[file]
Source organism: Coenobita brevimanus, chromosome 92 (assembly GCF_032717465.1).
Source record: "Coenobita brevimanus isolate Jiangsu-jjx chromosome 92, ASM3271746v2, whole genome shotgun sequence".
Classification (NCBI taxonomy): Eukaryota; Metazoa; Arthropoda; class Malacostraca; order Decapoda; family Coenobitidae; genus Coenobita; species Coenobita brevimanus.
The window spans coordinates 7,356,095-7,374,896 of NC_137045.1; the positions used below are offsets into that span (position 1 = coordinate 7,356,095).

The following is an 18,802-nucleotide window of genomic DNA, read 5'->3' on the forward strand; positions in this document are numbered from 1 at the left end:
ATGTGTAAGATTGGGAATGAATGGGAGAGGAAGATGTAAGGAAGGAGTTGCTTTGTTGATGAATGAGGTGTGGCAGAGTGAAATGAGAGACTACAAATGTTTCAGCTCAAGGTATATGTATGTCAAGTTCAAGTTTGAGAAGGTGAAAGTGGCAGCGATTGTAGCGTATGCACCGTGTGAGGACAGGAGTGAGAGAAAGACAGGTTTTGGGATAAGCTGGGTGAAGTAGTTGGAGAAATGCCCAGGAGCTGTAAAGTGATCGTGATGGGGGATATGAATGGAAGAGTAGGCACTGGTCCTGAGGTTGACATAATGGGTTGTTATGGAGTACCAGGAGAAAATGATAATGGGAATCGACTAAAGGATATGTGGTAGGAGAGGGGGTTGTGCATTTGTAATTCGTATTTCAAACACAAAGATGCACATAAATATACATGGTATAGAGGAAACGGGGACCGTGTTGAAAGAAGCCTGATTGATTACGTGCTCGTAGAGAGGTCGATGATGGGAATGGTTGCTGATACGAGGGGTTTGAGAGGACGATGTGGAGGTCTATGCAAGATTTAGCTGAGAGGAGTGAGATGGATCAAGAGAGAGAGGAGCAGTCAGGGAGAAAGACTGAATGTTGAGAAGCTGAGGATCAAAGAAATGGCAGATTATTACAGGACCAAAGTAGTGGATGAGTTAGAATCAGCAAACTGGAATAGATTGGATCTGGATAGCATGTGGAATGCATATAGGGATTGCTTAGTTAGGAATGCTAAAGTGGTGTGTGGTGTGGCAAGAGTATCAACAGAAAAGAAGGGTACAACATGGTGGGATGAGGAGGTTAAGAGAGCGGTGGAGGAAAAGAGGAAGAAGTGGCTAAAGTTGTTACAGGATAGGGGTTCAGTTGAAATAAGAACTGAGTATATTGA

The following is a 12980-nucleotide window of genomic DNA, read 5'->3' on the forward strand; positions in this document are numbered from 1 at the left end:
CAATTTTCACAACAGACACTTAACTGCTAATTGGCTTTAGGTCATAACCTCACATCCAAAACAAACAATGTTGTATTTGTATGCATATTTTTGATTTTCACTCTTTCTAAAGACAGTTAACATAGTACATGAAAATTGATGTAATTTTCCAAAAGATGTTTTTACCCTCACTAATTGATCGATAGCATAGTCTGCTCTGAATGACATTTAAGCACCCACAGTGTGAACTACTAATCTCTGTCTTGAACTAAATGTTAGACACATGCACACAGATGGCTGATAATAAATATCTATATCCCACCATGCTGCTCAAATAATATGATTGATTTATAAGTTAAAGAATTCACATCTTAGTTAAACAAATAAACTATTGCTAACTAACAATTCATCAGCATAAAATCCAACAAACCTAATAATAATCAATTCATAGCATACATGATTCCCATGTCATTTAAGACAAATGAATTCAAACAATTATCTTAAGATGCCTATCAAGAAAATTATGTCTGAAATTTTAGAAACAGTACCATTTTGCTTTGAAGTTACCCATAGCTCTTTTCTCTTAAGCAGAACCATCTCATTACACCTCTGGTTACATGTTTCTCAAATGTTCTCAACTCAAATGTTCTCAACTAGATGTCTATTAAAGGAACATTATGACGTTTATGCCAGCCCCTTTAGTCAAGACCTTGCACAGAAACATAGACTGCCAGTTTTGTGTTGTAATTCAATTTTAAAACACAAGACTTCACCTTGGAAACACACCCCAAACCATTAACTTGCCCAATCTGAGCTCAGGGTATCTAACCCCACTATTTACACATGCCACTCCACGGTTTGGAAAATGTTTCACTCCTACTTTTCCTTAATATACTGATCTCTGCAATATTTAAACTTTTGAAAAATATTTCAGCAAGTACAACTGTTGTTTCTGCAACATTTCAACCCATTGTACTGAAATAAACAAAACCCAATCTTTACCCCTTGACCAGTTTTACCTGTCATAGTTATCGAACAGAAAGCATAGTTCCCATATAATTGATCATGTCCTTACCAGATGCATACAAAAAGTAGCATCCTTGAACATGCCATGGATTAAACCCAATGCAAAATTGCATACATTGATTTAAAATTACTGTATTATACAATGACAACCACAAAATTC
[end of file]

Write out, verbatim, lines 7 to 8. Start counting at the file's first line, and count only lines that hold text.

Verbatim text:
The following is a 12980-nucleotide window of genomic DNA, read 5'->3' on the forward strand; positions in this document are numbered from 1 at the left end:
CAATTTTCACAACAGACACTTAACTGCTAATTGGCTTTAGGTCATAACCTCACATCCAAAACAAACAATGTTGTATTTGTATGCATATTTTTGATTTTCACTCTTTCTAAAGACAGTTAACATAGTACATGAAAATTGATGTAATTTTCCAAAAGATGTTTTTACCCTCACTAATTGATCGATAGCATAGTCTGCTCTGAATGACATTTAAGCACCCACAGTGTGAACTACTAATCTCTGTCTTGAACTAAATGTTAGACACATGCACACAGATGGCTGATAATAAATATCTATATCCCACCATGCTGCTCAAATAATATGATTGATTTATAAGTTAAAGAATTCACATCTTAGTTAAACAAATAAACTATTGCTAACTAACAATTCATCAGCATAAAATCCAACAAACCTAATAATAATCAATTCATAGCATACATGATTCCCATGTCATTTAAGACAAATGAATTCAAACAATTATCTTAAGATGCCTATCAAGAAAATTATGTCTGAAATTTTAGAAACAGTACCATTTTGCTTTGAAGTTACCCATAGCTCTTTTCTCTTAAGCAGAACCATCTCATTACACCTCTGGTTACATGTTTCTCAAATGTTCTCAACTCAAATGTTCTCAACTAGATGTCTATTAAAGGAACATTATGACGTTTATGCCAGCCCCTTTAGTCAAGACCTTGCACAGAAACATAGACTGCCAGTTTTGTGTTGTAATTCAATTTTAAAACACAAGACTTCACCTTGGAAACACACCCCAAACCATTAACTTGCCCAATCTGAGCTCAGGGTATCTAACCCCACTATTTACACATGCCACTCCACGGTTTGGAAAATGTTTCACTCCTACTTTTCCTTAATATACTGATCTCTGCAATATTTAAACTTTTGAAAAATATTTCAGCAAGTACAACTGTTGTTTCTGCAACATTTCAACCCATTGTACTGAAATAAACAAAACCCAATCTTTACCCCTTGACCAGTTTTACCTGTCATAGTTATCGAACAGAAAGCATAGTTCCCATATAATTGATCATGTCCTTACCAGATGCATACAAAAAGTAGCATCCTTGAACATGCCATGGATTAAACCCAATGCAAAATTGCATACATTGATTTAAAATTACTGTATTATACAATGACAACCACAAAATTC